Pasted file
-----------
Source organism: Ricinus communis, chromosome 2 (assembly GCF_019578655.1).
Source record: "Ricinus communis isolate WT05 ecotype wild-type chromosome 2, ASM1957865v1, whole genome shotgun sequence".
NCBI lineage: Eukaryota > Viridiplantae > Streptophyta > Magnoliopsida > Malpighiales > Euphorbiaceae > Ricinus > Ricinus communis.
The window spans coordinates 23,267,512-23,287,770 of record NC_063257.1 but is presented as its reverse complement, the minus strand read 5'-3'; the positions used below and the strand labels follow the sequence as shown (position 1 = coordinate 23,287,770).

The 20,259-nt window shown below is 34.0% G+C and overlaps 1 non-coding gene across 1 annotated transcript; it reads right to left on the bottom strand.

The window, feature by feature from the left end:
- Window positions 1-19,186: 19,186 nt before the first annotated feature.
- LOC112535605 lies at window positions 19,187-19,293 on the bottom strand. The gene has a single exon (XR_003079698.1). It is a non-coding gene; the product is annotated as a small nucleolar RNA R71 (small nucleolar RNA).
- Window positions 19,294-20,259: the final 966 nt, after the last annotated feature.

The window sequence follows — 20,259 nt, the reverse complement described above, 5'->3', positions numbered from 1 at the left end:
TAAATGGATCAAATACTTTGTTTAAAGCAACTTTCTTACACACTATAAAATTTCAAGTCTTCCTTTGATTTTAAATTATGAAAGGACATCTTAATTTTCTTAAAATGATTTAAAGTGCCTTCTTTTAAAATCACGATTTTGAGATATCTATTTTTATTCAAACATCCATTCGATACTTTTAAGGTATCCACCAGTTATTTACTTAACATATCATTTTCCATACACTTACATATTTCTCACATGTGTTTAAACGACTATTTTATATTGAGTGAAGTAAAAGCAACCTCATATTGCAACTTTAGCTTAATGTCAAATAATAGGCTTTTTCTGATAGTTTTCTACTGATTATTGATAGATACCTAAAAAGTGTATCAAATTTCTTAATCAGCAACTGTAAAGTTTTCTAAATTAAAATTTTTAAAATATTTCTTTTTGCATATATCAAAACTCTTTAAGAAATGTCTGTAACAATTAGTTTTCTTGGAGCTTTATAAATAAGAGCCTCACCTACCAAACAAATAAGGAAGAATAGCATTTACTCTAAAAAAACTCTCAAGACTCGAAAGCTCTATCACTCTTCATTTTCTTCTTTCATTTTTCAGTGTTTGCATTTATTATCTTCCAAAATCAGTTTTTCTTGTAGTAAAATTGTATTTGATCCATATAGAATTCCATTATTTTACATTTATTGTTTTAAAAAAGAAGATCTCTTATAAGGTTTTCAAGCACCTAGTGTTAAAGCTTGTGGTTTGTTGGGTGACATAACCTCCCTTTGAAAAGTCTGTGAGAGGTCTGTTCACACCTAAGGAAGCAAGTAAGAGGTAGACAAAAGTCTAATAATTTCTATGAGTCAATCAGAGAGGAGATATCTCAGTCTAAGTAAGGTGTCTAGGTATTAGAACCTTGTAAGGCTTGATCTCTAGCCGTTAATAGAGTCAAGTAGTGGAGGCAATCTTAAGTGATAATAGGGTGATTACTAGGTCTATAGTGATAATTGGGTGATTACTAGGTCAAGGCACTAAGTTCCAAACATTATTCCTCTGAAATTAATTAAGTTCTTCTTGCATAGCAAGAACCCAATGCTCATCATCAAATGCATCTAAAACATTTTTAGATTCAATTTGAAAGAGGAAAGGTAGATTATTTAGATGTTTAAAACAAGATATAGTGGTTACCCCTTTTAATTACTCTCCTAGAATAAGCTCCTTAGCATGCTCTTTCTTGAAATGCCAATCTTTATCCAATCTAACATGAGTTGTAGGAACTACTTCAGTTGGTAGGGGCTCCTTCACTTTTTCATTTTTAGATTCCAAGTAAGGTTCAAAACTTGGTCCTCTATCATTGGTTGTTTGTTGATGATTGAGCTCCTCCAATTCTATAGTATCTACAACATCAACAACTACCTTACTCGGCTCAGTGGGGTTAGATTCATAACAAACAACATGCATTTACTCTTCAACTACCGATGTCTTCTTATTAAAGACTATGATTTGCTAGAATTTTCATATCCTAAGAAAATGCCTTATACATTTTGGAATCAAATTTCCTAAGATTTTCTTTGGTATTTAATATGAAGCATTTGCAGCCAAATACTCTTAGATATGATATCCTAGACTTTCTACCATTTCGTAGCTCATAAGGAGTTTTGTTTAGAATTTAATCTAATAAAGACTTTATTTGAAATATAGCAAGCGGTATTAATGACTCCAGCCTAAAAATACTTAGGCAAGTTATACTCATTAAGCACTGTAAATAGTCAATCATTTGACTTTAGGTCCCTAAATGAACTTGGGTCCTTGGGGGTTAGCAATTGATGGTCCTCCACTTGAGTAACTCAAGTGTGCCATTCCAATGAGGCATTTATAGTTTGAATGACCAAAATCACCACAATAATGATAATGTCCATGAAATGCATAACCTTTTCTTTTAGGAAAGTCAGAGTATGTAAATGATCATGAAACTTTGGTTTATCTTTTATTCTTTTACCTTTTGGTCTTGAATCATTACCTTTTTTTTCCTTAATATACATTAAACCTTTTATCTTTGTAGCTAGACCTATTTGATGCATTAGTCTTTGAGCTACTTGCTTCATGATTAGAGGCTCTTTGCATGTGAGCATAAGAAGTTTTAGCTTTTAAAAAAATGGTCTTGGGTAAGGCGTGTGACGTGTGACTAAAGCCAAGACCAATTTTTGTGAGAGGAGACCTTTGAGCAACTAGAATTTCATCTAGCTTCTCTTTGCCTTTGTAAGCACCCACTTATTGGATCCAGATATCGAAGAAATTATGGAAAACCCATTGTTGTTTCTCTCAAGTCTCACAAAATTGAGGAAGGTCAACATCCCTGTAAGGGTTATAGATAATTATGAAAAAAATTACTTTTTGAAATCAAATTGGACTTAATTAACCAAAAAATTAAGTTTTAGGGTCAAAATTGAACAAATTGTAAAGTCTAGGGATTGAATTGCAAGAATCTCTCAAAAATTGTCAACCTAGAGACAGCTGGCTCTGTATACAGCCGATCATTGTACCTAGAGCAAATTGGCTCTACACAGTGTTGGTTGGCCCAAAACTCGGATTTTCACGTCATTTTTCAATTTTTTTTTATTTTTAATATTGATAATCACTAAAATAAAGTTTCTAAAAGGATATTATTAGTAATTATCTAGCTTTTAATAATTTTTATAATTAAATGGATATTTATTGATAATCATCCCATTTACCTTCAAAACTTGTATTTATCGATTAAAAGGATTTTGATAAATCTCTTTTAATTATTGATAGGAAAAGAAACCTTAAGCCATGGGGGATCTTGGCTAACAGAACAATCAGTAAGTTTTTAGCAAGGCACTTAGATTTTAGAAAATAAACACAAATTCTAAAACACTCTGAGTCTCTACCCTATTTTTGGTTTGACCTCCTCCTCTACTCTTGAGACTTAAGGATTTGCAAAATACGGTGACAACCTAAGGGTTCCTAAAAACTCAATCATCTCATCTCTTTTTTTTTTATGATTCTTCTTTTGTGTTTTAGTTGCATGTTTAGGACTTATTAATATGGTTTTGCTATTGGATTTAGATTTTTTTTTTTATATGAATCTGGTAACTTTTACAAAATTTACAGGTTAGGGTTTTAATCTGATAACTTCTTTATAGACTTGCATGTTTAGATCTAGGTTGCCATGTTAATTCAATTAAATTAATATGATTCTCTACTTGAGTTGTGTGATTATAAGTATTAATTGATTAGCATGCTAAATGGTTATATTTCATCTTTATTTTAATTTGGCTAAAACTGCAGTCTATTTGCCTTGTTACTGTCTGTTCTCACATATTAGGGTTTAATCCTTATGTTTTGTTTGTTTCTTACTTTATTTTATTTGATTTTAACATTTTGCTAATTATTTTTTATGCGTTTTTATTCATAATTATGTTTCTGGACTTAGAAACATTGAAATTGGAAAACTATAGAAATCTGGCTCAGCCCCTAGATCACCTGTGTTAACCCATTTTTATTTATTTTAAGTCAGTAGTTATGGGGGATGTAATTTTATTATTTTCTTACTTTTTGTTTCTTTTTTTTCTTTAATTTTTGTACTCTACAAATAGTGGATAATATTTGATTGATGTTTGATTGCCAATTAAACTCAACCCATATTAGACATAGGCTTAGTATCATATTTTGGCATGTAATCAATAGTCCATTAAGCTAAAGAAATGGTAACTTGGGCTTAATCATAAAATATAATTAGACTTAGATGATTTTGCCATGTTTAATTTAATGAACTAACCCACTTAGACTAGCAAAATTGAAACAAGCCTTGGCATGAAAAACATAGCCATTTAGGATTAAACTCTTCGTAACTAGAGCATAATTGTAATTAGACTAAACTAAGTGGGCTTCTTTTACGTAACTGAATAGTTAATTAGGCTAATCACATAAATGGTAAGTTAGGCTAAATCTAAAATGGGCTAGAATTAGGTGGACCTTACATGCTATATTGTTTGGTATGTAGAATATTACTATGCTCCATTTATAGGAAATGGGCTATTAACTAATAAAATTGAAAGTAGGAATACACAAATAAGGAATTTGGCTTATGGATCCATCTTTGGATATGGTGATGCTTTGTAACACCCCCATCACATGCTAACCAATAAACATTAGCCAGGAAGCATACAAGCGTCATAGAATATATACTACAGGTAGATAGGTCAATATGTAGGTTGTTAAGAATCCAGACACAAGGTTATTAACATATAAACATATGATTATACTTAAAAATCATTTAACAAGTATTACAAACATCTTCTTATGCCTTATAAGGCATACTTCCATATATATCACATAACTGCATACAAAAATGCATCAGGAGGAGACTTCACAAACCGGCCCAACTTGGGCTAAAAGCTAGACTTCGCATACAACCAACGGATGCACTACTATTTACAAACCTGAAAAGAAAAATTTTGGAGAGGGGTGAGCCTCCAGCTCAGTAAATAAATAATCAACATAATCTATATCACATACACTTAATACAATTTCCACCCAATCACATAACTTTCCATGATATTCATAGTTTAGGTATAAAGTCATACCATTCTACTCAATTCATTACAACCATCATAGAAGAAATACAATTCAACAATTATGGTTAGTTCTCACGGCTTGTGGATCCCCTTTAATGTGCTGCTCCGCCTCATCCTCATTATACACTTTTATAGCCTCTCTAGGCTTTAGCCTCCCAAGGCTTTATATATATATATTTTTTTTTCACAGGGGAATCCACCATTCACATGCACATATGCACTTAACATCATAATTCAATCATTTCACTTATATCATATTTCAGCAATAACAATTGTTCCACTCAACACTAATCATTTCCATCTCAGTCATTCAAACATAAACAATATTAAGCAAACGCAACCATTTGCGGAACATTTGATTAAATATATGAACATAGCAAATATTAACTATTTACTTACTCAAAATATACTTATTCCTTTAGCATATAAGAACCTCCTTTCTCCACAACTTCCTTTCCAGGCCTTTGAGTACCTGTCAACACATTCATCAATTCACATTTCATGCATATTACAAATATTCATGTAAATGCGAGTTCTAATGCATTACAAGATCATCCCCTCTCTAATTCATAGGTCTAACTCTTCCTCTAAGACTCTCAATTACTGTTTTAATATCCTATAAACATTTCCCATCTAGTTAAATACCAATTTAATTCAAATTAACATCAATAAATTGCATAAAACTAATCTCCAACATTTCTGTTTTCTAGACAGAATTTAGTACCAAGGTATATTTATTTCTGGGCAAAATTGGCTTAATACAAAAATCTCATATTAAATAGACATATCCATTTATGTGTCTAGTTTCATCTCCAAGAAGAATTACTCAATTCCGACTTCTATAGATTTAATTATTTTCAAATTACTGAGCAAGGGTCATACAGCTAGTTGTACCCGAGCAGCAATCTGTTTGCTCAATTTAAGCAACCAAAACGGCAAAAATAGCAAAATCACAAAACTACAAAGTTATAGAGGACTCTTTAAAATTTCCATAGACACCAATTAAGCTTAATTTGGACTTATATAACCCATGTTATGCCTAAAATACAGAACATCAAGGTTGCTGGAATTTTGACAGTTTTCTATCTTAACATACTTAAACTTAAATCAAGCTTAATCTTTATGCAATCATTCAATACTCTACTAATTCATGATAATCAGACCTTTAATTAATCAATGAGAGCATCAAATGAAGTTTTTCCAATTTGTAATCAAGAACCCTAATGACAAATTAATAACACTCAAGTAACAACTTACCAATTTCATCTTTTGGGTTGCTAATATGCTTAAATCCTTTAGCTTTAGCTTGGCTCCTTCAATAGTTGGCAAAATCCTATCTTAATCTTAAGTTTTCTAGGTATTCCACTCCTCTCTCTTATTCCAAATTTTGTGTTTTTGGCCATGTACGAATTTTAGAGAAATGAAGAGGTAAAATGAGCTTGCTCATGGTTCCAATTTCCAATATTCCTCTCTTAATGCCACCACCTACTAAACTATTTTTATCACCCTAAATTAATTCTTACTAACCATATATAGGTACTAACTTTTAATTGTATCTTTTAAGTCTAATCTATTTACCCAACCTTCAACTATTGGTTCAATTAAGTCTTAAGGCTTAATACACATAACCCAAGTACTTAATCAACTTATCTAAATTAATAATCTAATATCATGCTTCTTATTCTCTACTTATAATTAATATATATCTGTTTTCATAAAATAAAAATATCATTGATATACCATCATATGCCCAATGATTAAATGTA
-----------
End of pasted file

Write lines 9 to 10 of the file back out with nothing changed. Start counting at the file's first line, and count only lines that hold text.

- Window positions 19,294-20,259: the final 966 nt, after the last annotated feature.

The window sequence follows — 20,259 nt, the reverse complement described above, 5'->3', positions numbered from 1 at the left end: